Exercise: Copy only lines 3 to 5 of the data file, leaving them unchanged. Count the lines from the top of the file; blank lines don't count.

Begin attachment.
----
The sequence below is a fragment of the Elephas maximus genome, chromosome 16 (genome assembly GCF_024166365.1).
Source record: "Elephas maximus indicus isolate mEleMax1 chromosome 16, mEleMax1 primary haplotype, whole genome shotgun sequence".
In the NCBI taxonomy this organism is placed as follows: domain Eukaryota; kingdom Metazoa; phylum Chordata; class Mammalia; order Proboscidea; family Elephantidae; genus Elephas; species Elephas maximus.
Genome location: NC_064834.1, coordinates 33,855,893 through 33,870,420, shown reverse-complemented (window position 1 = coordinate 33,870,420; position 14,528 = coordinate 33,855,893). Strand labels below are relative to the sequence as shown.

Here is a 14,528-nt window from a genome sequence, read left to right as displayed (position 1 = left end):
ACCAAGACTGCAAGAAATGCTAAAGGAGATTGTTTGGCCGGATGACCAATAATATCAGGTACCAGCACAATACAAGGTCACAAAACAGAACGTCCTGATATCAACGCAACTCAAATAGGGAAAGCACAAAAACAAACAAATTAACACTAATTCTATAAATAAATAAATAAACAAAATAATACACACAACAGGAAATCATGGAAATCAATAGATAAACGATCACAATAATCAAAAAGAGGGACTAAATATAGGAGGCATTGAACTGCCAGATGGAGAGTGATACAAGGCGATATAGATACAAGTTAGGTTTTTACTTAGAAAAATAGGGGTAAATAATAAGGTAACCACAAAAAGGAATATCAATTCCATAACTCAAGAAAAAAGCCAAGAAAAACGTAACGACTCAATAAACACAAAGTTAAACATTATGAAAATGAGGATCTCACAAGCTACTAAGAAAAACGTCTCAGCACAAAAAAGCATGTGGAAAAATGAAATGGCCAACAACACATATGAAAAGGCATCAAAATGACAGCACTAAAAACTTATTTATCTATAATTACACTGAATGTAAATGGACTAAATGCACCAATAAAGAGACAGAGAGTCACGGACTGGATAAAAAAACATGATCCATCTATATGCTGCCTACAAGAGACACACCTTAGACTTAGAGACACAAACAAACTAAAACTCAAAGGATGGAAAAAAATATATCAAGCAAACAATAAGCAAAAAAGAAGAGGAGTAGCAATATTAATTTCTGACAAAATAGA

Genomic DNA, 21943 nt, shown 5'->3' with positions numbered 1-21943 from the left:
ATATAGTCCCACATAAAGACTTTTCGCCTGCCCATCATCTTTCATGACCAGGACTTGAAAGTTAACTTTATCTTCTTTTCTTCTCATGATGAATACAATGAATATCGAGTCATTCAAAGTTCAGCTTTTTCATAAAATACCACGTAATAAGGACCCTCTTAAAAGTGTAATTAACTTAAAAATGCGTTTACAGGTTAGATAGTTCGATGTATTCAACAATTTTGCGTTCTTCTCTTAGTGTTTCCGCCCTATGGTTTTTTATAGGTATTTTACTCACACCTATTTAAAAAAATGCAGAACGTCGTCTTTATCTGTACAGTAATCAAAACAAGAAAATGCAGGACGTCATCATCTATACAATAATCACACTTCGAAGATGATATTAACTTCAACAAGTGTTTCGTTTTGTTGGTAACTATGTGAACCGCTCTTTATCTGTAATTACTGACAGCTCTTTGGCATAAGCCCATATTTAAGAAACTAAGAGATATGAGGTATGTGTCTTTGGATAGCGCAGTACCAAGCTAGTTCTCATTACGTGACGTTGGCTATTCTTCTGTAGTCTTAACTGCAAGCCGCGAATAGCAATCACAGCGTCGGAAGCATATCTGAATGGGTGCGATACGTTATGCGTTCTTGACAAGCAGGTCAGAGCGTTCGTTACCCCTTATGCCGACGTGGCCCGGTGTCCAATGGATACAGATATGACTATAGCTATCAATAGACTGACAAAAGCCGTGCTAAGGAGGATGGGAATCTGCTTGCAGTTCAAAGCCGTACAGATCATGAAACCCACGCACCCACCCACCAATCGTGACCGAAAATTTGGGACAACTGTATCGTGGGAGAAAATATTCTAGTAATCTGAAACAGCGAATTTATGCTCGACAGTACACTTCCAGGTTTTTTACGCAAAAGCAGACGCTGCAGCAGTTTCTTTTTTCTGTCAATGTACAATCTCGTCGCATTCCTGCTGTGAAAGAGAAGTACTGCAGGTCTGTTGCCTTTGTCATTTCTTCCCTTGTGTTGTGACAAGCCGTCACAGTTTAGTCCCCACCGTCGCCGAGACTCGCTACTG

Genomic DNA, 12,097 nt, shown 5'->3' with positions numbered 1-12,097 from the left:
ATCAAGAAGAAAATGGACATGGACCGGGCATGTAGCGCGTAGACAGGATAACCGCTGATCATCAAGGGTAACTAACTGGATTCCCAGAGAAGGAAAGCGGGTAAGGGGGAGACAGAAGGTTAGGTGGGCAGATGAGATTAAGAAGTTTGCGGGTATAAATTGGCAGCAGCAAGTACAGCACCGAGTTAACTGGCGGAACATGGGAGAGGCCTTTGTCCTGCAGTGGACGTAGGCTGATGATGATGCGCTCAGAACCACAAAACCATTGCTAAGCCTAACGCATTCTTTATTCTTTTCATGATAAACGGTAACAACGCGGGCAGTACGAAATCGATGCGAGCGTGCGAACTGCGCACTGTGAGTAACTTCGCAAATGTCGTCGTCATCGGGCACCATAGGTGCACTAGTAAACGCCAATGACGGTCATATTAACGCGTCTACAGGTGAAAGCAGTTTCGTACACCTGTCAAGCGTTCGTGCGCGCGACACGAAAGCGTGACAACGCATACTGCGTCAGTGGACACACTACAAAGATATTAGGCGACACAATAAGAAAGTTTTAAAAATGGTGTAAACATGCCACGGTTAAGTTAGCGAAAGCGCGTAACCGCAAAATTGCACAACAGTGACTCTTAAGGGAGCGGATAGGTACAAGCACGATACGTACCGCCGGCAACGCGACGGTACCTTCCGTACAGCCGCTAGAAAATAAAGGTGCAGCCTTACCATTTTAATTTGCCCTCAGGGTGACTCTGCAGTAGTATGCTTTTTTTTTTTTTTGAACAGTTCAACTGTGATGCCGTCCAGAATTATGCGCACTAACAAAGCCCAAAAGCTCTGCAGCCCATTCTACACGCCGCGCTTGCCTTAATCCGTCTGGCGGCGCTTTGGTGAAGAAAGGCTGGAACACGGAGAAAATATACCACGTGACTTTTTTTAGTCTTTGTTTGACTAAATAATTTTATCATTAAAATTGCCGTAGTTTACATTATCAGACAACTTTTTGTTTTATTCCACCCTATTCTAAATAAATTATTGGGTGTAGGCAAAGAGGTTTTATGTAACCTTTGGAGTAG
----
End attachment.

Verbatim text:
In the NCBI taxonomy this organism is placed as follows: domain Eukaryota; kingdom Metazoa; phylum Chordata; class Mammalia; order Proboscidea; family Elephantidae; genus Elephas; species Elephas maximus.
Genome location: NC_064834.1, coordinates 33,855,893 through 33,870,420, shown reverse-complemented (window position 1 = coordinate 33,870,420; position 14,528 = coordinate 33,855,893). Strand labels below are relative to the sequence as shown.

Here is a 14,528-nt window from a genome sequence, read left to right as displayed (position 1 = left end):